ICYMI: PGA Tour on the Brink as Start Up League Attracts Players according to Inside Sources

WASHINGTON, Feb. 22, 2022 /PRNewswire/ — Alden Abbott, the former general counsel of the Federal Trade Commission, wrote for Inside Sources that the most troubling action in the professional sports world today is the claim that the PGA Tour will impose a lifetime ban on any professional golfer who associates with LIV Golf, the new league led by golfing legend Greg Norman. Abbott says that imposing a lifetime ban on players would likely trigger three dire consequences: (1) filing of an antitrust lawsuit by Norman’s upstart league, the players, or even federal antitrust enforcers; (2) losing the tax-exempt status that the PGA Tour currently enjoys; and (3) causing immediate and lasting damage between the PGA Tour and professional golfers.   

Excerpted paragraphs are below. Read the entire piece here.

Perhaps the most brazen bluff unfolding in the professional sports world today is the claim that the PGA Tour will impose a lifetime ban on any professional golfer who associates with LIV Golf, the new league led by all-time great Greg Norman.  Let’s be clear:  A lifetime ban is never going to happen.  PGA Tour Commissioner Jay Monahan is no doubt being advised by high-priced lawyers who—if they are worth even a fraction of their lofty rates—have surely advised him of the legal consequences that will blow up on the PGA Tour’s face if it imposes lifetime bans on independent contractors who choose to associate with a competitor. 

Most notably, imposing a lifetime ban on players would trigger a slam-dunk antitrust lawsuit by Norman’s upstart league, the players, or even federal antitrust enforcers who have made it a priority to protect workers’ ability to ply their trade for whomever they please without interference from corporate giants.  The Supreme Court made clear in Lorain Journal Co. v. United States in 1951 that it is an antitrust violation for a monopolist to attack competition by coercing third parties—such as independent contractors—not to deal with a rival.  Other dominant sports leagues employed similar blacklisting tactics in the past, but abandoned them decades ago under antitrust pressure.  For example, in the 1940s and 1950s, the NFL blacklisted players for playing with rival leagues.  One of those players, William Radovich, asserted an antitrust claim against the NFL and its commissioner based on his ban.  The NFL claimed that it was immune from the antitrust laws under baseball’s antitrust exemption, but when the Supreme Court rejected that defense, the NFL quickly settled Radovich’s claim.  And when the NFL was unsuccessful in lobbying Congress to grant it an antitrust exemption, the league abandoned its blacklisting practices.  The result was the launch of the AFL in 1960, and the explosion of competition transformed the landscape of professional football.  Surely Monahan’s lawyers are aware of the lesson learned by the NFL more than sixty years ago.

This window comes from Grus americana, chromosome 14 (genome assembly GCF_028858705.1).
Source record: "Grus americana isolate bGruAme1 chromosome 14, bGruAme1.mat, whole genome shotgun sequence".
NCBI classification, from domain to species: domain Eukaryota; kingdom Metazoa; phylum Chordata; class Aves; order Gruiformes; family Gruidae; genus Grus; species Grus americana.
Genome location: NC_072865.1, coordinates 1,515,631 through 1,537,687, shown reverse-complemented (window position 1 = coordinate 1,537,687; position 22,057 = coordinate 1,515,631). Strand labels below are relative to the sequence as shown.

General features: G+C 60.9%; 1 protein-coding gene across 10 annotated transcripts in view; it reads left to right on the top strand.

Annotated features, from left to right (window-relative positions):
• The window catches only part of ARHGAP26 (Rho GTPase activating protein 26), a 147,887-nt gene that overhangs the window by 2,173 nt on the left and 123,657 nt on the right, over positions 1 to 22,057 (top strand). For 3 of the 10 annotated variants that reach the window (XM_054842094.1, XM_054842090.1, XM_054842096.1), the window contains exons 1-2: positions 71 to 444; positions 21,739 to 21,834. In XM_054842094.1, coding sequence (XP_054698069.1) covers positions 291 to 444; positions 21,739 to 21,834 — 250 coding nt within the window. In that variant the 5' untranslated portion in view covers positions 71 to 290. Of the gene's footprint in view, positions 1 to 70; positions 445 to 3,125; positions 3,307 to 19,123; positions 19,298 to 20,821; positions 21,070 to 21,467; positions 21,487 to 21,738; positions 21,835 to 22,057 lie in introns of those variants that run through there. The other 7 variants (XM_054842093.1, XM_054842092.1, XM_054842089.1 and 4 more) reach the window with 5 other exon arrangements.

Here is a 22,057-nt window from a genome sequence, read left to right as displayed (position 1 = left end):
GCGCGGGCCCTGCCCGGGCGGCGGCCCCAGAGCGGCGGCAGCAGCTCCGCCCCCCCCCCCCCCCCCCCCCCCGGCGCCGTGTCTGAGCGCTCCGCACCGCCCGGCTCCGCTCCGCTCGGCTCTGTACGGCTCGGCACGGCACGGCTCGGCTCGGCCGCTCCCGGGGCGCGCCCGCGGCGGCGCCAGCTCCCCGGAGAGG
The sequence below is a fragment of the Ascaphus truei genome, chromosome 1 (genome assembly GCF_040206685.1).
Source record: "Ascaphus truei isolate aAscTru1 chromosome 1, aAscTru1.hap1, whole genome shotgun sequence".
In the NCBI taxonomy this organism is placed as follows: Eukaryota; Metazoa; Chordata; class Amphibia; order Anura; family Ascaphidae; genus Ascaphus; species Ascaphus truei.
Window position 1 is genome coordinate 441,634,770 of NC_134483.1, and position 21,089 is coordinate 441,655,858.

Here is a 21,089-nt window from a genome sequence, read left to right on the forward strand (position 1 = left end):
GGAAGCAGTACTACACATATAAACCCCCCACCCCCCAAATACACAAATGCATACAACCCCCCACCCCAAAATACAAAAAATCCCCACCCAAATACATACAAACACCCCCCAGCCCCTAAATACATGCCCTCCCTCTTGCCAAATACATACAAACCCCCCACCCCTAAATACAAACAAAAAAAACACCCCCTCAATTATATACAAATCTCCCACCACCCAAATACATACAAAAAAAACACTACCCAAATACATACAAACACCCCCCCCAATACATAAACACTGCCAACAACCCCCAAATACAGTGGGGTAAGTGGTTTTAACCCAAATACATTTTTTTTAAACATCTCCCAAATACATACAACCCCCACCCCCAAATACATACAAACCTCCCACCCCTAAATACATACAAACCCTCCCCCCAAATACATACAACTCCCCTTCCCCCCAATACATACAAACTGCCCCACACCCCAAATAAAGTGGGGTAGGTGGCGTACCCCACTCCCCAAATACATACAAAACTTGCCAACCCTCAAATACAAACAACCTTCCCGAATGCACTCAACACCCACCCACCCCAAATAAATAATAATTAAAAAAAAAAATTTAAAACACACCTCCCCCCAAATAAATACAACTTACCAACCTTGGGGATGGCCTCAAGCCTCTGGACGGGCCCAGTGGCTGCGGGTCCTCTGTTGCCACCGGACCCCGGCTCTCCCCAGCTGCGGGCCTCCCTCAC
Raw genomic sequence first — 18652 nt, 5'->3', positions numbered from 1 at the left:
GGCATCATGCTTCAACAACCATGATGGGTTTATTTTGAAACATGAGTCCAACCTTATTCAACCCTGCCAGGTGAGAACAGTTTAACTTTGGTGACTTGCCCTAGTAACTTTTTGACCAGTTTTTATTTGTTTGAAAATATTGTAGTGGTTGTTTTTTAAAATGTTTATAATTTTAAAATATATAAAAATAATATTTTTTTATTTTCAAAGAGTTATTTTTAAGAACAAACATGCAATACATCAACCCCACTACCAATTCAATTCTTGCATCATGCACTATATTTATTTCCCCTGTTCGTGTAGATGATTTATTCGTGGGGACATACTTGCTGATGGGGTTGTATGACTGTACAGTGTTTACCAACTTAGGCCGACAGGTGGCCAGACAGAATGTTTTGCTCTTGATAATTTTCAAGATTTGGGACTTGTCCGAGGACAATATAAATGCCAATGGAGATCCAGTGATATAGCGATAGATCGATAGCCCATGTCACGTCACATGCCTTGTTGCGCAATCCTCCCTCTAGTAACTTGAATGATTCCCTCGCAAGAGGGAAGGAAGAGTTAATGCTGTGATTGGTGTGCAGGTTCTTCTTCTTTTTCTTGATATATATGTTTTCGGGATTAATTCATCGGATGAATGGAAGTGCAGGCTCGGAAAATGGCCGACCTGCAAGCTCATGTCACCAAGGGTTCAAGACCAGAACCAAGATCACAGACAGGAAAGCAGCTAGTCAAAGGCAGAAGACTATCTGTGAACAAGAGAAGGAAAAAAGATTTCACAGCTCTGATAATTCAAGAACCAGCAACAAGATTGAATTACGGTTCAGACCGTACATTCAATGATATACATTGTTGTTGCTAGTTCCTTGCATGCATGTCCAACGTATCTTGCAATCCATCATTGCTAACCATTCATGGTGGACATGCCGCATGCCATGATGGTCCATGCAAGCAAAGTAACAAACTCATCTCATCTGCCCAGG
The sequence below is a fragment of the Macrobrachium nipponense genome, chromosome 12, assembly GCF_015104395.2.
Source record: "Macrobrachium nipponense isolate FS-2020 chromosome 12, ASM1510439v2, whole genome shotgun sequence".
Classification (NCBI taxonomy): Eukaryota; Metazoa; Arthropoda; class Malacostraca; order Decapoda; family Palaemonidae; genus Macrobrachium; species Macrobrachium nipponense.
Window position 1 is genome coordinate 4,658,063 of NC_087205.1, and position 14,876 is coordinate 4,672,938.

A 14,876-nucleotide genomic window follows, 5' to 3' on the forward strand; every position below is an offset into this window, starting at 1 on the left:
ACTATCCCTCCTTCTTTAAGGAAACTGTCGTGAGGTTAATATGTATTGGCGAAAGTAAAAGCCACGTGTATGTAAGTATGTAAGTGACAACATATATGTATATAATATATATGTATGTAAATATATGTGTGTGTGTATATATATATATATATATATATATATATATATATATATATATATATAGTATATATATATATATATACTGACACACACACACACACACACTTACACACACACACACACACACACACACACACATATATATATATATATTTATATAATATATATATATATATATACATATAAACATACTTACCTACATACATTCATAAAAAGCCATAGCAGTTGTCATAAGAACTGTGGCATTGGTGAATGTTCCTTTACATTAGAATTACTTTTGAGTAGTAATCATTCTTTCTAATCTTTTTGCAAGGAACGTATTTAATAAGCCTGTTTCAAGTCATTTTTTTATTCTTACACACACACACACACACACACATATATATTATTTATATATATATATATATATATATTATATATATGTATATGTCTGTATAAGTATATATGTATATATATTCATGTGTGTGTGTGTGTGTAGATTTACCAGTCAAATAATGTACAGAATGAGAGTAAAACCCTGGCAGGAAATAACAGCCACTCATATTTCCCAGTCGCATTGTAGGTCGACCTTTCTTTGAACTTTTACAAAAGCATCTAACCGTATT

In addition to the antitrust consequences, the grenade blowing up in the PGA Tour’s face would also likely result in the loss of the PGA Tour’s tax-exempt status.  The PGA Tour receives tax-exempt status under Section 501(c)(6) of the Internal Revenue Code, which requires that an exempt entity must be directed at the improvement of business conditions for an entire “line of business.”  The Supreme Court has held that a business association loses its tax-exempt status if activities are no longer aimed at benefiting all competitors in the marketplace.  As the Supreme Court explained in National Muffler Dealers Association v. United States, the tax exemption “is not available to aid one group in competition with another within an industry.”  A lifetime ban on all players who affiliate with a competing tour is difficult to square with this requirement.

There is also the matter, not to be underestimated, of the immediate and lasting damage a ban would do to relations between the PGA Tour and professional golfers.  The opportunity for Norman’s league arose in the first place because professional golfers are recognizing that they are paid far less than what they are worth and are dissatisfied that they are guaranteed no earnings, must go out of pocket for substantial expenses, and the great bulk of the revenues generated on their shoulders goes to pay for the bloated bureaucracy of the PGA Tour and the multimillion dollar salaries that Monahan and his colleagues pay to themselves.  If Monahan—the beneficiary of $7.4 million in payments in 2018, the last year for which public disclosures are available—dishes out lifetime bans to players for the offense of plying their trade where they choose and trying to make the best living possible for themselves and their families, that would undermine any remaining trust the players have in the PGA.  The recent statements by golfers to the press—even those who assert loyalty to the PGA Tour—make clear that they take great pride in their independent contractor status, and are unlikely to react well to efforts by the PGA to claim total control over them.

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SOURCE Inside Sources

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